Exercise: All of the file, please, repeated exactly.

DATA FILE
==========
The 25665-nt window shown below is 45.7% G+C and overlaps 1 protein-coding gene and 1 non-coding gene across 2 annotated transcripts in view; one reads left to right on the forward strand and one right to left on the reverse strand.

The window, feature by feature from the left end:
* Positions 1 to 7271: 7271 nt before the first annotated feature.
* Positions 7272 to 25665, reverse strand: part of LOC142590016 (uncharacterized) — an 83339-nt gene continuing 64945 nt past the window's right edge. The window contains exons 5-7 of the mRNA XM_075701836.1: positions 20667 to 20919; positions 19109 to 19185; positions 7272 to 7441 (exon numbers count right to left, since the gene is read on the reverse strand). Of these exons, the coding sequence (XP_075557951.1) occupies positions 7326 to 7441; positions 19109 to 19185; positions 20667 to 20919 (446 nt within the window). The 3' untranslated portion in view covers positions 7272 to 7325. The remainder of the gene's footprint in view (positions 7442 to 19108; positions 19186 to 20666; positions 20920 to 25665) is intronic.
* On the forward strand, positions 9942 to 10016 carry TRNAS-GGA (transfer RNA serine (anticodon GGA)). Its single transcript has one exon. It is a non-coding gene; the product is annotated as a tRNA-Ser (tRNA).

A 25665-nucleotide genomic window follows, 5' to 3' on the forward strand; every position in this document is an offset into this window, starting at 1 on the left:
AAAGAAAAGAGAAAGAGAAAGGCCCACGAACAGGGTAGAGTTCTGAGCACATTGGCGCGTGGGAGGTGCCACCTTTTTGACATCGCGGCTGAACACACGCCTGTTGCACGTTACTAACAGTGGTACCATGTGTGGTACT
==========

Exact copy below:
The 25665-nt window shown below is 45.7% G+C and overlaps 1 protein-coding gene and 1 non-coding gene across 2 annotated transcripts in view; one reads left to right on the forward strand and one right to left on the reverse strand.

The window, feature by feature from the left end:
* Positions 1 to 7271: 7271 nt before the first annotated feature.
* Positions 7272 to 25665, reverse strand: part of LOC142590016 (uncharacterized) — an 83339-nt gene continuing 64945 nt past the window's right edge. The window contains exons 5-7 of the mRNA XM_075701836.1: positions 20667 to 20919; positions 19109 to 19185; positions 7272 to 7441 (exon numbers count right to left, since the gene is read on the reverse strand). Of these exons, the coding sequence (XP_075557951.1) occupies positions 7326 to 7441; positions 19109 to 19185; positions 20667 to 20919 (446 nt within the window). The 3' untranslated portion in view covers positions 7272 to 7325. The remainder of the gene's footprint in view (positions 7442 to 19108; positions 19186 to 20666; positions 20920 to 25665) is intronic.
* On the forward strand, positions 9942 to 10016 carry TRNAS-GGA (transfer RNA serine (anticodon GGA)). Its single transcript has one exon. It is a non-coding gene; the product is annotated as a tRNA-Ser (tRNA).

A 25665-nucleotide genomic window follows, 5' to 3' on the forward strand; every position in this document is an offset into this window, starting at 1 on the left:
AAAGAAAAGAGAAAGAGAAAGGCCCACGAACAGGGTAGAGTTCTGAGCACATTGGCGCGTGGGAGGTGCCACCTTTTTGACATCGCGGCTGAACACACGCCTGTTGCACGTTACTAACAGTGGTACCATGTGTGGTACT